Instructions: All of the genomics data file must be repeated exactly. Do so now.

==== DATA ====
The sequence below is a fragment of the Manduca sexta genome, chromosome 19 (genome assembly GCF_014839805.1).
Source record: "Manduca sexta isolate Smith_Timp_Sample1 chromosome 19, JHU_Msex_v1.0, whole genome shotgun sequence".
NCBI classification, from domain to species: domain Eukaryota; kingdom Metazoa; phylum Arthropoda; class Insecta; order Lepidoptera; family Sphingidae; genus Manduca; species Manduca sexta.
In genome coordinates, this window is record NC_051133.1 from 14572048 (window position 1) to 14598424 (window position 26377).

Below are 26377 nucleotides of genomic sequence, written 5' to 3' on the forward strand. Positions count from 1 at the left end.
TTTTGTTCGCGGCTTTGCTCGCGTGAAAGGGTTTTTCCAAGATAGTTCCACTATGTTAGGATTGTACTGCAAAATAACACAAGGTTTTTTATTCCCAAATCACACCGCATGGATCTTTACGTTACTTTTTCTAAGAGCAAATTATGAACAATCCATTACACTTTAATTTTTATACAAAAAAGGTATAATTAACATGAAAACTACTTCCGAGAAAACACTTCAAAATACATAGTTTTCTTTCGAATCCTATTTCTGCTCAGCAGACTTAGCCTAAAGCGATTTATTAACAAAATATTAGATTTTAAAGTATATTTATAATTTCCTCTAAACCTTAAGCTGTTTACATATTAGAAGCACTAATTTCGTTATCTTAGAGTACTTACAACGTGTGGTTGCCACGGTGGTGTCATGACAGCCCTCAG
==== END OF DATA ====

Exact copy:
The sequence below is a fragment of the Manduca sexta genome, chromosome 19 (genome assembly GCF_014839805.1).
Source record: "Manduca sexta isolate Smith_Timp_Sample1 chromosome 19, JHU_Msex_v1.0, whole genome shotgun sequence".
NCBI classification, from domain to species: domain Eukaryota; kingdom Metazoa; phylum Arthropoda; class Insecta; order Lepidoptera; family Sphingidae; genus Manduca; species Manduca sexta.
In genome coordinates, this window is record NC_051133.1 from 14572048 (window position 1) to 14598424 (window position 26377).

Below are 26377 nucleotides of genomic sequence, written 5' to 3' on the forward strand. Positions count from 1 at the left end.
TTTTGTTCGCGGCTTTGCTCGCGTGAAAGGGTTTTTCCAAGATAGTTCCACTATGTTAGGATTGTACTGCAAAATAACACAAGGTTTTTTATTCCCAAATCACACCGCATGGATCTTTACGTTACTTTTTCTAAGAGCAAATTATGAACAATCCATTACACTTTAATTTTTATACAAAAAAGGTATAATTAACATGAAAACTACTTCCGAGAAAACACTTCAAAATACATAGTTTTCTTTCGAATCCTATTTCTGCTCAGCAGACTTAGCCTAAAGCGATTTATTAACAAAATATTAGATTTTAAAGTATATTTATAATTTCCTCTAAACCTTAAGCTGTTTACATATTAGAAGCACTAATTTCGTTATCTTAGAGTACTTACAACGTGTGGTTGCCACGGTGGTGTCATGACAGCCCTCAG